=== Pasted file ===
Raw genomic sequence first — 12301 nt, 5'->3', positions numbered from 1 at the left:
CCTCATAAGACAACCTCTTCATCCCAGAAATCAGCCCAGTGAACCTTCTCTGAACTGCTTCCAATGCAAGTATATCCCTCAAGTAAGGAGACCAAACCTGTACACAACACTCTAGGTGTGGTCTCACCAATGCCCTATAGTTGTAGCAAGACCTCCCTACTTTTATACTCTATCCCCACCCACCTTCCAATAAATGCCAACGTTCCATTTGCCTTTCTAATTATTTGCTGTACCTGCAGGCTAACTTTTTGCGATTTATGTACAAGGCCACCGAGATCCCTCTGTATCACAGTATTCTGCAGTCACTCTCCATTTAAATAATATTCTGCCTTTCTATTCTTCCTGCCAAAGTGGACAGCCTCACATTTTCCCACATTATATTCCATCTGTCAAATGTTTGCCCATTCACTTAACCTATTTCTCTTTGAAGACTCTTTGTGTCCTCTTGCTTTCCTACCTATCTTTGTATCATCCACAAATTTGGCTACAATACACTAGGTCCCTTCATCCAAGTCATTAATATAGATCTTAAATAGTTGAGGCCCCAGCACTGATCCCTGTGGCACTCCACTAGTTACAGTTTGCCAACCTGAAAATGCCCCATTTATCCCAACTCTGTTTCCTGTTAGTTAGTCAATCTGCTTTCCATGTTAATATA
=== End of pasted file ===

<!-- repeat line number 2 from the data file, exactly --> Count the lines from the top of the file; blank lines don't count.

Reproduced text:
CCTCATAAGACAACCTCTTCATCCCAGAAATCAGCCCAGTGAACCTTCTCTGAACTGCTTCCAATGCAAGTATATCCCTCAAGTAAGGAGACCAAACCTGTACACAACACTCTAGGTGTGGTCTCACCAATGCCCTATAGTTGTAGCAAGACCTCCCTACTTTTATACTCTATCCCCACCCACCTTCCAATAAATGCCAACGTTCCATTTGCCTTTCTAATTATTTGCTGTACCTGCAGGCTAACTTTTTGCGATTTATGTACAAGGCCACCGAGATCCCTCTGTATCACAGTATTCTGCAGTCACTCTCCATTTAAATAATATTCTGCCTTTCTATTCTTCCTGCCAAAGTGGACAGCCTCACATTTTCCCACATTATATTCCATCTGTCAAATGTTTGCCCATTCACTTAACCTATTTCTCTTTGAAGACTCTTTGTGTCCTCTTGCTTTCCTACCTATCTTTGTATCATCCACAAATTTGGCTACAATACACTAGGTCCCTTCATCCAAGTCATTAATATAGATCTTAAATAGTTGAGGCCCCAGCACTGATCCCTGTGGCACTCCACTAGTTACAGTTTGCCAACCTGAAAATGCCCCATTTATCCCAACTCTGTTTCCTGTTAGTTAGTCAATCTGCTTTCCATGTTAATATA